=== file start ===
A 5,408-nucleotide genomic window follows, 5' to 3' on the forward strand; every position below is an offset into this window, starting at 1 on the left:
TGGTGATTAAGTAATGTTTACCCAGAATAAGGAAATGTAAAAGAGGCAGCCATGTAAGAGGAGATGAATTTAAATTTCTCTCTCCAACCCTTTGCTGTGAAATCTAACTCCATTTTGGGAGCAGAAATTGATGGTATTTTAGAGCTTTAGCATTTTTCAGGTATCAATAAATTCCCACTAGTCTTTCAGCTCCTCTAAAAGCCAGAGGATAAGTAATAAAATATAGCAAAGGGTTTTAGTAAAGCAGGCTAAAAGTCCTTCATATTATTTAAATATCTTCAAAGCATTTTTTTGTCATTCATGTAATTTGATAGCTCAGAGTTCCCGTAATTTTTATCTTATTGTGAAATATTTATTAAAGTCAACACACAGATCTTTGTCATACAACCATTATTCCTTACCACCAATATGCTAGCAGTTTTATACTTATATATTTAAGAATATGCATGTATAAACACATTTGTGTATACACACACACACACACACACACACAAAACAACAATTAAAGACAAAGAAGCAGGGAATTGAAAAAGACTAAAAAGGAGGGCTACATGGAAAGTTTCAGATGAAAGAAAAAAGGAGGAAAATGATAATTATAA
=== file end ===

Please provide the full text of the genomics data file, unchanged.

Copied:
A 5,408-nucleotide genomic window follows, 5' to 3' on the forward strand; every position below is an offset into this window, starting at 1 on the left:
TGGTGATTAAGTAATGTTTACCCAGAATAAGGAAATGTAAAAGAGGCAGCCATGTAAGAGGAGATGAATTTAAATTTCTCTCTCCAACCCTTTGCTGTGAAATCTAACTCCATTTTGGGAGCAGAAATTGATGGTATTTTAGAGCTTTAGCATTTTTCAGGTATCAATAAATTCCCACTAGTCTTTCAGCTCCTCTAAAAGCCAGAGGATAAGTAATAAAATATAGCAAAGGGTTTTAGTAAAGCAGGCTAAAAGTCCTTCATATTATTTAAATATCTTCAAAGCATTTTTTTGTCATTCATGTAATTTGATAGCTCAGAGTTCCCGTAATTTTTATCTTATTGTGAAATATTTATTAAAGTCAACACACAGATCTTTGTCATACAACCATTATTCCTTACCACCAATATGCTAGCAGTTTTATACTTATATATTTAAGAATATGCATGTATAAACACATTTGTGTATACACACACACACACACACACACACAAAACAACAATTAAAGACAAAGAAGCAGGGAATTGAAAAAGACTAAAAAGGAGGGCTACATGGAAAGTTTCAGATGAAAGAAAAAAGGAGGAAAATGATAATTATAA